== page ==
The UC Davis study is part of a whole set of studies being conducted by the BMW Group on electric vehicles, which includes research in China, Germany and the UK.

UC Davis Plug-in Hybrid & Electric Vehicle Research Center director Tom Turrentine said the study highlights three new and potentially significant ways that drivers value BEVs:

  • The MINI E meets drivers’ desire for a vehicle that is both environmentally friendly and fun to drive. Drivers loved the vehicle’s quick acceleration and quiet operation.

  • Drivers find value in using electricity as a fuel and in mastering their individual energy use through efficient driving behaviors. Additionally, the drivers learned to appreciate the car’s powerful regenerative braking function, which returns energy to the battery and allowed them to drive using a single pedal for acceleration and braking.

  • Drivers like to develop their clean driving territory. “Drivers start talking about the MINI E as a special way to explore their region. They of course can go anywhere in their gas car, but they like to talk about where they can go in their MINI E,” Turrentine says.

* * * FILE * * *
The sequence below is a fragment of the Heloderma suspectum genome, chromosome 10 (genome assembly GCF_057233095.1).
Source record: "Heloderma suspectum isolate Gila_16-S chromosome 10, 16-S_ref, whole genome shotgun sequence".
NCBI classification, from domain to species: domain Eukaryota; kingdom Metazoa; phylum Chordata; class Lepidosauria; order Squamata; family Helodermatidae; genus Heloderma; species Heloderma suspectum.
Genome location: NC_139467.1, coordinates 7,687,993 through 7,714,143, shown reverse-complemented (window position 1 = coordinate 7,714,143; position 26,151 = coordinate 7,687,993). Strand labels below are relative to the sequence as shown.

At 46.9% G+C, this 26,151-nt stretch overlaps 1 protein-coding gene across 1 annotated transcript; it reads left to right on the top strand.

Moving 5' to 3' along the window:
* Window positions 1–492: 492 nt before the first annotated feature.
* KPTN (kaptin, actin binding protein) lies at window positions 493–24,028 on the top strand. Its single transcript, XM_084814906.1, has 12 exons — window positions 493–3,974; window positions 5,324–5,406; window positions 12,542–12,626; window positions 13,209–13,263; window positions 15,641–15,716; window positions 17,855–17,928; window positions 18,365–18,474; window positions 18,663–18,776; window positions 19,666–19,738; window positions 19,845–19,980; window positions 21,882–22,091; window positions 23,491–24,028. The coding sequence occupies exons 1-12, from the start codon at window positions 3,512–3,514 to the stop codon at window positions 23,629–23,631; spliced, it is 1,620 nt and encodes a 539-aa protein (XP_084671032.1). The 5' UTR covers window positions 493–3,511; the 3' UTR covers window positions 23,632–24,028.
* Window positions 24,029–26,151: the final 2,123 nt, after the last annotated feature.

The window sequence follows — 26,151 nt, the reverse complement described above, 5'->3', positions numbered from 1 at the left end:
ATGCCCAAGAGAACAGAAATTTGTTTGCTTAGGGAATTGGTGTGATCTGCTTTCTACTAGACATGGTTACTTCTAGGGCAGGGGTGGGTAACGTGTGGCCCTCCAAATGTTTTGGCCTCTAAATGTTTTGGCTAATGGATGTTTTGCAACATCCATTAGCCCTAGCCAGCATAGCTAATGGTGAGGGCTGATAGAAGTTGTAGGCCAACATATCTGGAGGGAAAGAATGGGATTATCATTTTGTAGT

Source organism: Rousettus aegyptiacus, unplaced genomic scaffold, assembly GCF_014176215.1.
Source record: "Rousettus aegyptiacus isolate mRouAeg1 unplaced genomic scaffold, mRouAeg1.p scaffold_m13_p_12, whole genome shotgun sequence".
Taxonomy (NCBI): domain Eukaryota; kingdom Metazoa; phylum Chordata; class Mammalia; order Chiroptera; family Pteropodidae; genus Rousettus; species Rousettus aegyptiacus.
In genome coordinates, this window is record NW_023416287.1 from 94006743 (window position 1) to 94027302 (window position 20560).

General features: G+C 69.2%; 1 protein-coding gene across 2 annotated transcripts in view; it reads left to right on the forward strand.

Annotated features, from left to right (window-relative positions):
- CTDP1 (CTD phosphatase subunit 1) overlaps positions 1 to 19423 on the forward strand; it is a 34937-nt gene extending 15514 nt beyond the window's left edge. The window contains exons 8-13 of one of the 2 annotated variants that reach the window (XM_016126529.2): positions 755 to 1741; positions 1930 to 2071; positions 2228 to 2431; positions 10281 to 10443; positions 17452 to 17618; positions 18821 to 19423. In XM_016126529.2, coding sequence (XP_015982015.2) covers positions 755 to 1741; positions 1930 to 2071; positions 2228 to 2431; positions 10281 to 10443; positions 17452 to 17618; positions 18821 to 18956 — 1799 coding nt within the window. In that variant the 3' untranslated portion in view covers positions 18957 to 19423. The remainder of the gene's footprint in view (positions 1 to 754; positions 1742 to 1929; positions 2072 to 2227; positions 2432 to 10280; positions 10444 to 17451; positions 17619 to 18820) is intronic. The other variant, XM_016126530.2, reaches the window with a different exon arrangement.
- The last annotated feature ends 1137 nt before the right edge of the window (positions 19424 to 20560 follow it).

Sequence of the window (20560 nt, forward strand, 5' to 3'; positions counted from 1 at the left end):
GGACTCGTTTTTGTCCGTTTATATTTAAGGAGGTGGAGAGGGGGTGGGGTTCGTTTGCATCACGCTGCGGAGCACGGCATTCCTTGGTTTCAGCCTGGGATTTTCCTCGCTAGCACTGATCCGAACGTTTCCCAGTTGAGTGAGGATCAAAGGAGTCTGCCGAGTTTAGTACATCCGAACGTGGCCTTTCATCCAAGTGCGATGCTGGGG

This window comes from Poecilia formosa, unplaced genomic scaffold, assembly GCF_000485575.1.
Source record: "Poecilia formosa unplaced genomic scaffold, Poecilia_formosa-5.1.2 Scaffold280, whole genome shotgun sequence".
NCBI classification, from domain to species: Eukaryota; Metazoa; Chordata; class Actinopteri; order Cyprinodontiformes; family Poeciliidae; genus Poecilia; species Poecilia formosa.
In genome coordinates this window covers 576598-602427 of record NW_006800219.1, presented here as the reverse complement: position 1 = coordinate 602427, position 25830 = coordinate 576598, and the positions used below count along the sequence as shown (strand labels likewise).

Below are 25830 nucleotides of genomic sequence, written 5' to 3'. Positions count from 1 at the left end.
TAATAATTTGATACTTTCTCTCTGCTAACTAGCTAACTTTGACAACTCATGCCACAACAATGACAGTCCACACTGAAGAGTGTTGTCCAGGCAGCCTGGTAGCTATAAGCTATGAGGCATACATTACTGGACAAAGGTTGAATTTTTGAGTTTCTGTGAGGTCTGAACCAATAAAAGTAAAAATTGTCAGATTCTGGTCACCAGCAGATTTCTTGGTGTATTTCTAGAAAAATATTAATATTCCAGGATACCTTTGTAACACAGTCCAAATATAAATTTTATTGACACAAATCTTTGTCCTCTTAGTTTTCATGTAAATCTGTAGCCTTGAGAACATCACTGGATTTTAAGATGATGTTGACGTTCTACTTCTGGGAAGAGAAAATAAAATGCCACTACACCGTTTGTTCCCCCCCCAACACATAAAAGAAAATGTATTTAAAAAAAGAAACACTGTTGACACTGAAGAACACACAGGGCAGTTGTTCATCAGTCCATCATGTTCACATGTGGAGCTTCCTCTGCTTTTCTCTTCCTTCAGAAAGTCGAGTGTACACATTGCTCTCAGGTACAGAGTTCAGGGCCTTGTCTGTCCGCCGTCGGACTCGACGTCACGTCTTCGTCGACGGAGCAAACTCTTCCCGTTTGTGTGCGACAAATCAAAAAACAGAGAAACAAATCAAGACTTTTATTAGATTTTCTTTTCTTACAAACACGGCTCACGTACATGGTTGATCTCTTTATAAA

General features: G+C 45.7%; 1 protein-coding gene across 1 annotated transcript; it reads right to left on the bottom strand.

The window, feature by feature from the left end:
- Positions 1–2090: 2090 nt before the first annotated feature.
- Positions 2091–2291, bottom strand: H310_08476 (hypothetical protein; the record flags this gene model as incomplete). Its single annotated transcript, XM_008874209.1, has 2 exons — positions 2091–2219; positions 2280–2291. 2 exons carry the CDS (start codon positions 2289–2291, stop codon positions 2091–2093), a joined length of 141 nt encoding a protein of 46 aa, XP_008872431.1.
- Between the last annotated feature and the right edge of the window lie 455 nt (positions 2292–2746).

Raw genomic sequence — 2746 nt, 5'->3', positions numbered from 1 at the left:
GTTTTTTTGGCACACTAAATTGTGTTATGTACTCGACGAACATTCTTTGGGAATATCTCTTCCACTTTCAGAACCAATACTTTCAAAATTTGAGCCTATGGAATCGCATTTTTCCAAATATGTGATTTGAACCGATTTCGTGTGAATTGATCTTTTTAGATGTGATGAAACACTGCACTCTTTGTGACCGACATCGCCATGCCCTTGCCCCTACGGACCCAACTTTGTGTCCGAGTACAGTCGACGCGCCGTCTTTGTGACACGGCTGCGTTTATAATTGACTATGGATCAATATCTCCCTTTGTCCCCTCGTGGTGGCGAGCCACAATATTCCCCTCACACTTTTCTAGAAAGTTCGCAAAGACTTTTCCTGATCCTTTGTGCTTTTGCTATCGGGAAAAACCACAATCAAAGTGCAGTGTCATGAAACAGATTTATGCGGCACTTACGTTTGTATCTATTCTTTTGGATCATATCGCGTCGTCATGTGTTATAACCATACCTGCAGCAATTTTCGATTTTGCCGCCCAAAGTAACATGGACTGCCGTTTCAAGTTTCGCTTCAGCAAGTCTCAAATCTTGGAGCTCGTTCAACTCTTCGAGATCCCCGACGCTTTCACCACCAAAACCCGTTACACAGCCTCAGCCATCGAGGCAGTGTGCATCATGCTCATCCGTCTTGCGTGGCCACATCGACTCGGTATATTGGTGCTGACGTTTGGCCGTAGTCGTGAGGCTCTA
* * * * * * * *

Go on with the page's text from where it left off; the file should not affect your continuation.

While range is often held up as a limitation of BEVs, the MINI E’s range of around 100 miles was acceptable to most drivers most of the time.

By studying the MINI E drivers’ usage patterns and need for range, researchers were able to determine that strategic placement of charging stations could allow drivers to reach most of their desired destinations using a BEV that has a range of 90 to 100 miles. Most charging occurred at home, at night, and 99% of respondents said home charging was easy to use.

The MINI E studies are extremely valuable for us as they show that electric cars are already today offering an attractive mobility solution to a broader spectrum of customers. While reducing the tail pipe emissions to zero, the MINI E provides the fun that users expect when driving our products. The results of the UC Davis study have a direct impact on the development of all BMW Group electric vehicles to come.